Lawn Hill Gorge, Boodjamulla (Lawn Hill) National Park Tropical North Queensland | Outback Queensland

Lawn Hill Gorge is a beautiful oasis in the outback. Photo credit: © Tourism & Events Queensland

Things to do

    Revegetated areas offer some shade as well as seclusion from other campers. Photo: Tamara Vallance, Qld Government.

    Revegetated areas offer some shade as well as seclusion from other campers. Photo: Tamara Vallance, Qld Government.

    Camping and accommodation

    Camping

    The camping area is on the bank of Lawn Hill Creek and has 20 sites, toilets and cold showers. Fires and generators are not permitted within the park. Visitors should be self-sufficient in food, camping supplies and vehicle spare parts. The camping area is suitable for caravans, buses, motorhomes or camper trailers less than 12m overall rig length. A maximum of six people per camp site is allowed. Please make sure you book a camp site that meets your requirements. Miyumba camping area is adjacent to the Gregory River, approximately 55km south-east of Lawn Hill Gorge camping area and 3.5km south of Riversleigh D Site. It is open March to October and has no facilities apart from a composting toilet. Bookings are essential.

    Camping permits are required and fees apply.

    • Find out more about camping at Lawn Hill Gorge.
    • Book your camp site online.
    • If you cannot book online, see camping bookings for other options.
    • Pre-paid booking is essential for March to October. For the rest of the year campers are encouraged to book online or by phone, however last minute bookings can be made, and camping fees can be paid, at Adels Grove prior to arriving at the park, subject to site availability and wet season closures. Camping permits are not available at the national park.

    Other accommodation

    Accommodation and camping is available at Adels Grove, 10km from Lawn Hill Gorge. For more information, see the tourism information links.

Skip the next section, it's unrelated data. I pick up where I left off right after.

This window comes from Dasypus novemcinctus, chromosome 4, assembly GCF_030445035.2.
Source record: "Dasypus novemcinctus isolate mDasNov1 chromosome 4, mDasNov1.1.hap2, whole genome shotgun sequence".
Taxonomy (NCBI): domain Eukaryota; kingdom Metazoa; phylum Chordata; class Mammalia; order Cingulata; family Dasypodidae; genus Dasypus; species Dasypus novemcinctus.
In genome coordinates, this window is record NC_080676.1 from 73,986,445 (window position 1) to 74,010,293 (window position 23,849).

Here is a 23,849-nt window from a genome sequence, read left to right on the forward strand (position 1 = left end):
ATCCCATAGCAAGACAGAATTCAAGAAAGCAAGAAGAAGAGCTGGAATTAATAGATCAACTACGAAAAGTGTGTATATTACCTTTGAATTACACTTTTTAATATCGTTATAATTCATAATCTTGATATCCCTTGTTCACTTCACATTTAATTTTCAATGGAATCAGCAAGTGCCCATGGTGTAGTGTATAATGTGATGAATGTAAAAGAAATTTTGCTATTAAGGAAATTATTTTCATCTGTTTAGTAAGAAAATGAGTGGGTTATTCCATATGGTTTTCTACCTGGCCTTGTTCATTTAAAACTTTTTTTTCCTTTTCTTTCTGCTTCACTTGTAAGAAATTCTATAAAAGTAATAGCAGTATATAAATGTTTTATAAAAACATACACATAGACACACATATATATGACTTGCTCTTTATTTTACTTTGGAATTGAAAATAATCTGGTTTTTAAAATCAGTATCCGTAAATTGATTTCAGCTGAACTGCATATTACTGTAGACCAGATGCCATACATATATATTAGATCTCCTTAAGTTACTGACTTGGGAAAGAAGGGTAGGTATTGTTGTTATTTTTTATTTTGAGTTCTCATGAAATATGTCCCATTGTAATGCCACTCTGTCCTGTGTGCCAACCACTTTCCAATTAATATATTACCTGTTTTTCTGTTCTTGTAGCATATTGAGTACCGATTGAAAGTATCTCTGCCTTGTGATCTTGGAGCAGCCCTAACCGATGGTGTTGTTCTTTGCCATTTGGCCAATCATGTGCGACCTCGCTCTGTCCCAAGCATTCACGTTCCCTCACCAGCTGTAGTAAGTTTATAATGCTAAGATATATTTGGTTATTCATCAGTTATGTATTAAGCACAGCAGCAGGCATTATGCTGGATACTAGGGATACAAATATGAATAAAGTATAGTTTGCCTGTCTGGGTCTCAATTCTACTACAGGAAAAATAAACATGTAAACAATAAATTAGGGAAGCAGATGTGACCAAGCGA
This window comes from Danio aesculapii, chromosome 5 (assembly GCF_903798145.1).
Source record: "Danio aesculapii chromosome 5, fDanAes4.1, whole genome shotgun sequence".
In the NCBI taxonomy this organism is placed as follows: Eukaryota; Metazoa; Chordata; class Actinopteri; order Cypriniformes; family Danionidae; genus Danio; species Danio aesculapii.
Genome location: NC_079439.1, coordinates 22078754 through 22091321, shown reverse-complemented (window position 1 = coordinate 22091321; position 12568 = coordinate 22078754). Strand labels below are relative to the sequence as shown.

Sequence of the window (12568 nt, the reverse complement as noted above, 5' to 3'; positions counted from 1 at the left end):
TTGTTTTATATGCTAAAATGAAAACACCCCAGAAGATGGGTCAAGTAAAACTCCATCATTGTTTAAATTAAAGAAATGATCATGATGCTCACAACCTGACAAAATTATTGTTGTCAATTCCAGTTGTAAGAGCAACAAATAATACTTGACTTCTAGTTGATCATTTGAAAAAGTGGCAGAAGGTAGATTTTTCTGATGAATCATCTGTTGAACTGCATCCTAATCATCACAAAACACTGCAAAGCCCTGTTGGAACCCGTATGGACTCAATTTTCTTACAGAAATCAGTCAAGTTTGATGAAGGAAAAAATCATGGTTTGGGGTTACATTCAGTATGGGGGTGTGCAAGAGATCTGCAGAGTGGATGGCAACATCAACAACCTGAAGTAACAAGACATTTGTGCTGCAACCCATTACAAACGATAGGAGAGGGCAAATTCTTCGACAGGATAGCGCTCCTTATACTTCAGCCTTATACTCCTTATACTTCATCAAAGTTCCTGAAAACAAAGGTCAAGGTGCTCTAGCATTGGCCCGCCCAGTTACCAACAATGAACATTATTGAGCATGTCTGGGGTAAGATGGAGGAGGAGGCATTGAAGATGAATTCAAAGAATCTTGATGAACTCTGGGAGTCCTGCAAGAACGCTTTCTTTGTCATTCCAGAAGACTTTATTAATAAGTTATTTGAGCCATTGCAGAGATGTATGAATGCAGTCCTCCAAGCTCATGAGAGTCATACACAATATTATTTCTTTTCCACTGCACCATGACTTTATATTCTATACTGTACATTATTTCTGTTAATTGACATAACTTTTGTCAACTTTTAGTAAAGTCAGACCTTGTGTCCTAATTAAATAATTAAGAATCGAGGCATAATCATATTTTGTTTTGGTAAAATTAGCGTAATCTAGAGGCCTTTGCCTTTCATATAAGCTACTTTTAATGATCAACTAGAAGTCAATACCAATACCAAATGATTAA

Impressive views from the Island Stack. Photo: Tamara Vallance.

    Impressive views from the Island Stack. Photo: Tamara Vallance.

    Sunrise from the Constance Range. Photo: Tamara Vallance.

    Sunrise from the Constance Range. Photo: Tamara Vallance.

    Views from the Upper Gorge lookout. Photo: Tamara Vallance.

    Views from the Upper Gorge lookout. Photo: Tamara Vallance.

    Views from the Indarri Falls lookout. Photo: Tamara Vallance.

    Views from the Indarri Falls lookout. Photo: Tamara Vallance.

    Canoe the shimmering waters of Lawn Hill Gorge, Queensland. Photo courtesy of Tourism Queensland.

    Canoe the shimmering waters of Lawn Hill Gorge, Queensland. Photo courtesy of Tourism Queensland.

    Walking

    Walks in the gorge are divided into Eastern and Western tracks and are of varying lengths and degrees of difficulty. Note: numbers relate to map reference.

    Map

    The five Eastern walking tracks all start near the canoe hire.

    1 Island Stack (Grade: difficult (steep ascent and descent))

    Distance: 4km return

    Time: allow 2hrs walking time

    Best time: early morning or late afternoon

    Details: An easy stroll through creek side vegetation leads to a steep climb up the stack, which adjoins a 1.7km walk around the 'table top' for impressive panoramic views. The Waanyi people ask that you respect their culture by not taking photos overlooking the Wild Dog Dreaming site.

    2 Cascades (Grade: easy)

    Distance: 2km return

    Time: allow 1hr walking time

    Best time: any time

    Details: This easy walk leads through creek vegetation along the start of the Island Stack track and then continues on to the Cascades where you can view fascinating tufa formations.

    3 Wild Dog Dreaming (Grade: easy)

    Distance: 4.5km return

    Time: allow 1.5hrs walking time

    Best time: mid- afternoon

    Details: A partly-shaded walking track leads to this important cultural place with ancient rock art and stone engravings. The Waanyi people ask that you respect their culture by not taking photographs at this site. The track continues into the lower gorge where freshwater crocodiles are often spotted basking in the sun. This is a pleasant walk, even in the mid-afternoon.